Two MPs have criticised a judge over a suspended jail term given to a man who attacked his wife with a cricket bat.
Mustafa Bashir, 34, also forced bleach into her mouth, but the judge in Manchester said his sentence took into account his wife was not “vulnerable”.
Jess Phillips, Labour, said social status had no bearing on domestic violence and Conservative Anna Soubry called for the sentence to be reviewed.
Bashir’s ex-wife said she was “disappointed” by the judge’s comments.
At Manchester Crown Court, Bashir of Hebers Court, Middleton, Manchester, admitted two counts of assault occasioning actual bodily harm.
Judge Richard Mansell said his decision on the sentence was guided by the fact he was “not convinced [Bashir’s then wife] was a vulnerable person” as she was “an intelligent woman with a network of friends” and a degree.
Despite acknowledging the attacks had an “ongoing effect” on his victim’s ability to trust people, he sentenced Bashir, who played cricket for Oldham, to 18 months, suspended for two years.
Speaking to the BBC, which has agreed not to use her name, Bashir’s ex-wife said she was “disappointed in the comments which the judge made about my vulnerability”.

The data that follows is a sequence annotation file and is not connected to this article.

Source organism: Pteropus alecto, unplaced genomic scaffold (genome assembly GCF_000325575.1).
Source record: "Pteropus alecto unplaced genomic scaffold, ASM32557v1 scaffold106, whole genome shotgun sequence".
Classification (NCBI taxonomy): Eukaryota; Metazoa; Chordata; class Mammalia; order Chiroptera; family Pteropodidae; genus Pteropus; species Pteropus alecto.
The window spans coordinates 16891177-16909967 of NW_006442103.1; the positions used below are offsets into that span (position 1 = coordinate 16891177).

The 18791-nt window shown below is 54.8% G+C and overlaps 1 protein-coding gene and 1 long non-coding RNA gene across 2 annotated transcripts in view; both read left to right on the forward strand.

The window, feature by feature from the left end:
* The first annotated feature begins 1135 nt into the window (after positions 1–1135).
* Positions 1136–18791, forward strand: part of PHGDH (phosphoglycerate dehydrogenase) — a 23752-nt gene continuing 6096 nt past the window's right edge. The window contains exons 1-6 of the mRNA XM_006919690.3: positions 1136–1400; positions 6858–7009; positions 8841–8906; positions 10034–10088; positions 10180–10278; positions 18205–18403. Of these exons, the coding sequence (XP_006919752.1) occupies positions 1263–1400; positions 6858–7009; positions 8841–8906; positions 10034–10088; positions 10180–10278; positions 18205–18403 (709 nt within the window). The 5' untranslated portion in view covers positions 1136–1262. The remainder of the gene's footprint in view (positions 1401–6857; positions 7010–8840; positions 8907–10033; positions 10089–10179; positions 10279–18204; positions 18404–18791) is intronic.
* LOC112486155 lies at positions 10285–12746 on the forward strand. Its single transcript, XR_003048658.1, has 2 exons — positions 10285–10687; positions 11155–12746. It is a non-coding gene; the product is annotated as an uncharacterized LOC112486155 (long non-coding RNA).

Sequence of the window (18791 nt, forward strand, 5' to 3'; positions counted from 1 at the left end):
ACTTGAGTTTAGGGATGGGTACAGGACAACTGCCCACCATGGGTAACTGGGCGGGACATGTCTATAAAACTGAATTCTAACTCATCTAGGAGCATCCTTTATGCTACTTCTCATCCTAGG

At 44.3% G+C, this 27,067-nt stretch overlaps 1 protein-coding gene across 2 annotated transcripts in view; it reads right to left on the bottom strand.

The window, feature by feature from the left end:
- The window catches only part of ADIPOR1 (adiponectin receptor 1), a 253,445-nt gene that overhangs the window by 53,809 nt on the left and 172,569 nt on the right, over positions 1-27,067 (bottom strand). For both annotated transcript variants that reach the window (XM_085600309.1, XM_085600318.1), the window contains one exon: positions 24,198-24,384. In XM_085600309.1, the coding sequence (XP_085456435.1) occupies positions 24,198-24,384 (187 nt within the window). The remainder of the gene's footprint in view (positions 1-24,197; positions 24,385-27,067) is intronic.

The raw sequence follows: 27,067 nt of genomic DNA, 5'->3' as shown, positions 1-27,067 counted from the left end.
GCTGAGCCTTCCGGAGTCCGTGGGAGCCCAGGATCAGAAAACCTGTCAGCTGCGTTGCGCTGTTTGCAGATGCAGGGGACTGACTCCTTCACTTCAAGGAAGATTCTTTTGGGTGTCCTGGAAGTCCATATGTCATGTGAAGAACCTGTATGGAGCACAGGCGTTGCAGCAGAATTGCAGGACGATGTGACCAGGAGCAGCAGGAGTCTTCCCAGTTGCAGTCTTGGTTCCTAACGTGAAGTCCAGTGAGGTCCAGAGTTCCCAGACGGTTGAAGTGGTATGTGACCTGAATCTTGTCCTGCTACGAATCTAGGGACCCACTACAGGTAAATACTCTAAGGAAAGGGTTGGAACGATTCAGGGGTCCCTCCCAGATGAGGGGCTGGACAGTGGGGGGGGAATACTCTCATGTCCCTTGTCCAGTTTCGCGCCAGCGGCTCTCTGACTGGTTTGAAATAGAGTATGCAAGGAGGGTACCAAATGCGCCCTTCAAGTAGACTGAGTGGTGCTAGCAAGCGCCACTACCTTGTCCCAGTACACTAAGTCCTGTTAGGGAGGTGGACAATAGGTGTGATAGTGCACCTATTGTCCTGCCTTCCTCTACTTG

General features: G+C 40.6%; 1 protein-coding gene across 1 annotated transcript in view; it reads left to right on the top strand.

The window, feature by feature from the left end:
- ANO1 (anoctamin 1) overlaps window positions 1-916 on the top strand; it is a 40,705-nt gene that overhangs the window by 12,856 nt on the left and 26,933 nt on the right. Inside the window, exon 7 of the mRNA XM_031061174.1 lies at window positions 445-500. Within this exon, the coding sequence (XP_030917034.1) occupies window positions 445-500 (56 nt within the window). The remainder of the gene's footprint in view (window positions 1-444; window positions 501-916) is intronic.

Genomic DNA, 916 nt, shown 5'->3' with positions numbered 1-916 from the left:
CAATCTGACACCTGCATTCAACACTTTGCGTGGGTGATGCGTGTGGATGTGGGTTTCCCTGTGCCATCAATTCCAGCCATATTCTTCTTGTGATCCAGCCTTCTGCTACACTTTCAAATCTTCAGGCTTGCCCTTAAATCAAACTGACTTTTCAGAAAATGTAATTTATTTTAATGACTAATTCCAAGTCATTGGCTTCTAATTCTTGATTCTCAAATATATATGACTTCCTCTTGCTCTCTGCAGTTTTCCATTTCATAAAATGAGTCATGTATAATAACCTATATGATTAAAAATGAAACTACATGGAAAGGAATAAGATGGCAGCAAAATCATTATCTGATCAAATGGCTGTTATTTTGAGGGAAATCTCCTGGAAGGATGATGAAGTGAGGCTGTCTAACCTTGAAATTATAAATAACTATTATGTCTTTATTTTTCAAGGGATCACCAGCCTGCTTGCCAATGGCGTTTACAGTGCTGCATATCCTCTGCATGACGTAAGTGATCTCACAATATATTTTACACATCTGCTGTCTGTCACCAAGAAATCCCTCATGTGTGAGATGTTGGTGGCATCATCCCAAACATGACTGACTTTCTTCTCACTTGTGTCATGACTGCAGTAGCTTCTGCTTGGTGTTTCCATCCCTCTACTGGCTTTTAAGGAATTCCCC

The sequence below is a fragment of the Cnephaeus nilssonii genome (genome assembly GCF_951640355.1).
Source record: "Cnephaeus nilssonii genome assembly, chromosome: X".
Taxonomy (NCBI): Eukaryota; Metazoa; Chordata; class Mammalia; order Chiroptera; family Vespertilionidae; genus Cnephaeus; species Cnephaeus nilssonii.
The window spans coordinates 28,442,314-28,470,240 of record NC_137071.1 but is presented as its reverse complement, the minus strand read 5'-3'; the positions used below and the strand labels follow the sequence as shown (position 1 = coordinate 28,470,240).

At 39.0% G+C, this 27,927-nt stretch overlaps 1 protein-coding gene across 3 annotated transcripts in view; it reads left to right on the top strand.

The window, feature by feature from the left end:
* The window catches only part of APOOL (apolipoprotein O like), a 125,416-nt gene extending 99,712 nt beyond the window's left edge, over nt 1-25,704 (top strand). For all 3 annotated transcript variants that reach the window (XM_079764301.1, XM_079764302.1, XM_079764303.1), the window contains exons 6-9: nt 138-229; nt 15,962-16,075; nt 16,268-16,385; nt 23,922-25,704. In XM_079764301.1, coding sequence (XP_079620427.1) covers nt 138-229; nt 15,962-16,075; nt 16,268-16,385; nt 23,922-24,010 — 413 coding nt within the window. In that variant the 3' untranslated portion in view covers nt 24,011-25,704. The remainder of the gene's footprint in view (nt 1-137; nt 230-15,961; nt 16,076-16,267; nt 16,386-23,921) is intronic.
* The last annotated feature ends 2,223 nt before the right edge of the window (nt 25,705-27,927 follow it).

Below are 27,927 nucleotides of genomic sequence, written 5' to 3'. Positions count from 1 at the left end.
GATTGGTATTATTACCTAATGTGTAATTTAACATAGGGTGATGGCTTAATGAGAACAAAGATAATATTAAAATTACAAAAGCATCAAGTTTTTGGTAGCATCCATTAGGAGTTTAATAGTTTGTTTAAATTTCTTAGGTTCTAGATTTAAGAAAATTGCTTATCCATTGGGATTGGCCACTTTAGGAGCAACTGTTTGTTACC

She added: “I am a confident and strong woman because of what I have suffered. I was suffering for my life but the judge didn’t believe me.”
The judge also ordered Bashir to attend a workshop entitled ”building better relationships”, pay £1,000 costs and banned him from contacting his ex wife indefinitely.
Ms Phillips, who is MP for Birmingham Yardley, said the judge’s comments sent a “dangerous” message and she would be raising the case with the attorney general.
“Your vulnerability and your risk is a completely dynamic thing,” she said.
“Everybody has a dynamic risk, I’ve met women who went on to be murdered who had law degrees, who were very eminent business people.
“There’s no category that domestic violence does not touch. It does not follow class lines, it does not follow race lines, it does not follow age lines.”
An apparent defence claim, noted by the judge, that a prison sentence would have lost Bashir a contract with Leicestershire County Cricket Club (LCCC) has been rejected by the club, which denies it has ever been in contact with Bashir.
The CPS said: “We are aware of recent developments relating to this case and are currently considering our options.”
Ms Soubry, who represents Broxtowe in Nottinghamshire, said: “Police need to get a statement from LCCC.
“They may want to consider whether any other charge needs to be brought if the defendant has deliberately advanced something that is not true to reduce the sentence and/or keep him out of prison.”
While the offence is not one where the sentence can be referred to the Court of Appeal as “unduly lenient”, the judge has 56 days to recall it if doubt is cast on the grounds for the sentence.
The BBC has approached Bashir’s lawyers for comment.